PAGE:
Davis Projects for Peace
Congratulations 2014 Davis Projects for Peace Recipients!
Three groups of Princeton University students each have been awarded $10,000 to travel to Jordan, the Philippines and India in the summer of 2014 to implement their ideas for promoting peace. The proposals, which involve five students, were among 127 judged the "most promising and feasible" by the Davis Projects for Peace initative.
Projects for Peace was established by philanthropist Kathryn W. Davis in 2007, on the occasion of her 100th birthday. Mrs. Davis, who died in 2013 at the age of 106, urged young people to “bring about a mind-set of preparing for peace, instead of preparing for war.” The Davis family has honored her legacy by continuing to fund Projects for Peace and is heartened by the quality and inventiveness of the projects to be undertaken in 2014, according to the Davis United World College Scholars Program, which administers the Projects for Peace.
Here are descriptions of Princeton’s winning projects:
Children’s Playground: Fostering Peace between Native and Refugee Communities
Princeton students Wardah Bari ’16 and Farah Amjad ’16 aim to ease tensions between local Jordanians and Syrian refugees in the developing city of Mafraq, Jordan, through the creation of a children’s playground. It will allow Syrian and Jordanian children to share experiences and thoughts through creative expression, such as writing, photography and painting, fostering peace that will extend beyond the playground. The work the children produce will be compiled and showcased through a variety of outlets, including social media, a children’s book and an art exhibition. The students will work with local aid organizations, like Arab Renaissance for Democracy and Development and Oxfam, to secure facilities and support.
“Since there is no definite end to the war (in Syria) in sight, it is important that Jordanian and Syrian refugees learn to live together in peace in Mafraq,” the students wrote in their project proposal. “By helping the children of the two groups build close relationships, these children can then influence their friends, families and communities. … Dialogue between different communities in the refugee populations of Jordan will allow the people not only to find peace within themselves but also within their communities.”
Climate Change Hackathon: Combining Technology and Activism for Peace
Jacob Scheer ’15 and Miguel Lachanski ’15 will organize the first-ever 72-hour hackathon in the Philippines dedicated to mitigating and adapting to climate change. Hackathons are events in which teams of computer coders, developers and organizers compete to solve a problem by building a website or an app within a specified time period, usually one to three days. The project hopes to capitalize on the creative energies that hackathons engender to create new tools for dealing with climate change and natural disasters.
“Because hackathons emphasize the sharing of ideas, knowledge and tools for innovation, they directly contribute to peaceful and cooperative relations between peoples,” Jacob and Miguel wrote in their proposal for the project. “One of the most exciting aspects about hackathons is the unpredictability of the outcome. … There is a distinct possibility that our hackathon will produce a truly revolutionary application that will transform the way people think about climate change.”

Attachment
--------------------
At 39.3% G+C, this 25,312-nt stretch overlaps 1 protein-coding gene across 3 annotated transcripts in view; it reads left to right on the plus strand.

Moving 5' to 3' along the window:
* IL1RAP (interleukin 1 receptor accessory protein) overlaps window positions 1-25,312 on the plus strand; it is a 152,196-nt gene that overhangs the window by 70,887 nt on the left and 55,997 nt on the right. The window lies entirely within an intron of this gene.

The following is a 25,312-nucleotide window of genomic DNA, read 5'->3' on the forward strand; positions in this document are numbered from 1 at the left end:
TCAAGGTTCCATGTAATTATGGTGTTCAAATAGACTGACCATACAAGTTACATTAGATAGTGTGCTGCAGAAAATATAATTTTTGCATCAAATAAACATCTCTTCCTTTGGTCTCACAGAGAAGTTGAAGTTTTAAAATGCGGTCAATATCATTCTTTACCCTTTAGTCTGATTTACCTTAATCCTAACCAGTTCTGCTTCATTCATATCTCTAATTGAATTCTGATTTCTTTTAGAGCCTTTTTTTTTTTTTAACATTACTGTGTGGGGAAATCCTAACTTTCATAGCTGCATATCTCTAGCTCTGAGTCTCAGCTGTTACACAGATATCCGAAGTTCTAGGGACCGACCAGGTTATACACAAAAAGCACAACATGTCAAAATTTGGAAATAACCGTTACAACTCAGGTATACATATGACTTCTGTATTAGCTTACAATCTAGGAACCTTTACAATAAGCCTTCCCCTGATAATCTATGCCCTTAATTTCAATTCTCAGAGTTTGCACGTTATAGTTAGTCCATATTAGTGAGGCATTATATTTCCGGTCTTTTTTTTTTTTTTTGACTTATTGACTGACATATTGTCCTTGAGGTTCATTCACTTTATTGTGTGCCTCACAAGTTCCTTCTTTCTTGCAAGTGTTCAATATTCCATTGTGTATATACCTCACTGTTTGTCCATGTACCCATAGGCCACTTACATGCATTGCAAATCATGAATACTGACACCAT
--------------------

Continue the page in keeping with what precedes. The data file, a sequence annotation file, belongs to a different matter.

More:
Angels for Angels, a non-governmental organization, will provide logistical support for the project. SocialTagg, a start-up, will assist in hackathon administration while the World Extravaganza Arts Foundation will document the event. The hackathon will be hosted at De La Salle-College of Saint Benilde.
Shanti Dhaam: An Abode of Peace for the Deceased and the Living
Moved by an encounter with a grieving mother begging for money to cremate her son in the town of Deheri, India, Paarth B. Shah ’16 pledged to build a crematorium, a Shanti Dhaam, so no other mother would have to beg to say goodbye to a child. With no cremation facility, villagers must travel to the closest town five to seven kilometers away. This situation has created a divide between poor villagers and the landowners, merchants and wealthier citizens who have the means to hire funeral services to have a body embalmed and transported for cremation.
This project aims to act as a peacemaker between the two groups. Already, Paarth has raised $4,600 and won support for the project from both laborers and landowners, with commitments from the community to help build and provide land for construction. When complete, the Deheri Shanti Dhaam will include a roofed crematorium, a wood store, a storage shed and the supplies needed to perform cremation service. After construction, it will be maintained by the Gram Panchayat, or village council.
“Here in America we always think of building schools, wells, libraries and hospitals to bring peace in developing countries,” Paarth wrote in the project proposal. “But what I have learned from my experience talking to the people of this village is that if there’s one thing certain in life, it’s death. … This project is designed toward that ultimate truth where people can bid a final farewell to their loved ones: with dignity, with respect and above all with shanti.”
Applications from Princeton students were sent through the University's Pace Center for Civic Engagement, which helps make civic engagement an integral part of the Princeton experience by connecting students with experiential service opportunities to sustain lasting and meaningful change in the community and around the world . A complete list of the winning schools and projects is available on the Davis Projects for Peace website.